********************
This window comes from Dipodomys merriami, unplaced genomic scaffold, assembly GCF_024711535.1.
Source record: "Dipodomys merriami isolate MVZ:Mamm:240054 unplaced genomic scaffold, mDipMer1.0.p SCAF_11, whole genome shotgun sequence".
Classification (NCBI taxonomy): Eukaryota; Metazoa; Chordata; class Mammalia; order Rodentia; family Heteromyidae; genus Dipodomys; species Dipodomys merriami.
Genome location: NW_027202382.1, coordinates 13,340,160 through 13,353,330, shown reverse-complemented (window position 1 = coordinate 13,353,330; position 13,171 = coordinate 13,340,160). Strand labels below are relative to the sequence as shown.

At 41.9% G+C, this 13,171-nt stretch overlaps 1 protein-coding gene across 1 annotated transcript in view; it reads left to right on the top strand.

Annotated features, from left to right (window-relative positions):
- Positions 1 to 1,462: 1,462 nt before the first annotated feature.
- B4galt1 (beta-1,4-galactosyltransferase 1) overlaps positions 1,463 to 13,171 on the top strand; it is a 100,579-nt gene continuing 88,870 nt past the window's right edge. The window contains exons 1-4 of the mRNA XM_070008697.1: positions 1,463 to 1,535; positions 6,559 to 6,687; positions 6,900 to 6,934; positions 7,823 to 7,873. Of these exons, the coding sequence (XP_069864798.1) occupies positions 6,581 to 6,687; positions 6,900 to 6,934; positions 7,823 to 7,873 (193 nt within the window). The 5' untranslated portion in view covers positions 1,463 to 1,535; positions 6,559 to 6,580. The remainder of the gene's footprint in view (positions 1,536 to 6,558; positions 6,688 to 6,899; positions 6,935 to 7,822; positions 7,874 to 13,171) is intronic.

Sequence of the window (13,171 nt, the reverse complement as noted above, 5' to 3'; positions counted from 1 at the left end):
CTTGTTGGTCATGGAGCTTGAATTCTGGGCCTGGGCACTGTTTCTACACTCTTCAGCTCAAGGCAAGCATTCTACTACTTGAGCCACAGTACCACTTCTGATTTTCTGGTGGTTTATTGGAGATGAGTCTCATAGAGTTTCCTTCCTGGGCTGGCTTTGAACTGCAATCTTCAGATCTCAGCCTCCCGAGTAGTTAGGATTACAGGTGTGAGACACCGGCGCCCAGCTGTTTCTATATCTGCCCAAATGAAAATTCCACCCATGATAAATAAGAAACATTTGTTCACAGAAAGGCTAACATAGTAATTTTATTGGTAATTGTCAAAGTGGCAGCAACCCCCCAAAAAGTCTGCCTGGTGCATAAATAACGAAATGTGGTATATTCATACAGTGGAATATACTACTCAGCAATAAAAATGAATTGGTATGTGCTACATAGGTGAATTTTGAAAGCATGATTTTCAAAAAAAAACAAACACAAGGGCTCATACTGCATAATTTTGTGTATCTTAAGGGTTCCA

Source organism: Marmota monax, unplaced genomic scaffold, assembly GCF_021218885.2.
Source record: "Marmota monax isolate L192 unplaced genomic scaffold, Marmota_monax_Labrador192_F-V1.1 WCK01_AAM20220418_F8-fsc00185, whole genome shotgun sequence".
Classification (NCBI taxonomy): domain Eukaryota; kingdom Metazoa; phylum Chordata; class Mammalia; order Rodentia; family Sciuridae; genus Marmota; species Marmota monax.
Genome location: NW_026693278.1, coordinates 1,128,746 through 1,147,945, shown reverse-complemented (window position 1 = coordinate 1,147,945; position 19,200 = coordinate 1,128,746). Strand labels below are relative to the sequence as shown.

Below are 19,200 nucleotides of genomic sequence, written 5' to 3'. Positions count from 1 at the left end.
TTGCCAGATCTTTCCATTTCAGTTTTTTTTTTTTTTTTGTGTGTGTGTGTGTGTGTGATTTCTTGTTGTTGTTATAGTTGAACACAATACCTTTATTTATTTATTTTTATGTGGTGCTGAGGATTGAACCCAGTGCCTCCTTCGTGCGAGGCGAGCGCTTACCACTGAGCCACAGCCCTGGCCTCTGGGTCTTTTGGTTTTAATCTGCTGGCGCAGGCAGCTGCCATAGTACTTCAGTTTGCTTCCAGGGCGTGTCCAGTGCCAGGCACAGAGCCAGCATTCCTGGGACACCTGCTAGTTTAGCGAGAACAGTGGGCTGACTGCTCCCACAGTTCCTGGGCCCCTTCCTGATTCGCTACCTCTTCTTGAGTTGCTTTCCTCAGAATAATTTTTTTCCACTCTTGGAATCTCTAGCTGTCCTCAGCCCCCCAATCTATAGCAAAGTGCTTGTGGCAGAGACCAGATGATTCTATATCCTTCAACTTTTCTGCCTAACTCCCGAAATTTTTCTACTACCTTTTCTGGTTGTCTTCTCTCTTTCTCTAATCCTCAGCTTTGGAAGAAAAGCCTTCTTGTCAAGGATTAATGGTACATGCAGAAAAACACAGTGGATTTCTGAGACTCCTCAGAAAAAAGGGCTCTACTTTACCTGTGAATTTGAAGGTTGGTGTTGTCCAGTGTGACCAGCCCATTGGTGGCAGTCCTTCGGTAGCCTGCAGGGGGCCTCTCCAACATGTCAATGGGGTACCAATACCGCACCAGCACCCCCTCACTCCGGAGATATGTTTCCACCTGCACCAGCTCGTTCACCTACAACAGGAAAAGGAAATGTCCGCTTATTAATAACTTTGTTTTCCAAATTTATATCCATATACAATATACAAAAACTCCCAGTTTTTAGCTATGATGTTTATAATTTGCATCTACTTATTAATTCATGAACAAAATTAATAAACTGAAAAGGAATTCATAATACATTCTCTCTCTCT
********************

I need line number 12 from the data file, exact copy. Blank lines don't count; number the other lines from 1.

Source record: "Marmota monax isolate L192 unplaced genomic scaffold, Marmota_monax_Labrador192_F-V1.1 WCK01_AAM20220418_F8-fsc00185, whole genome shotgun sequence".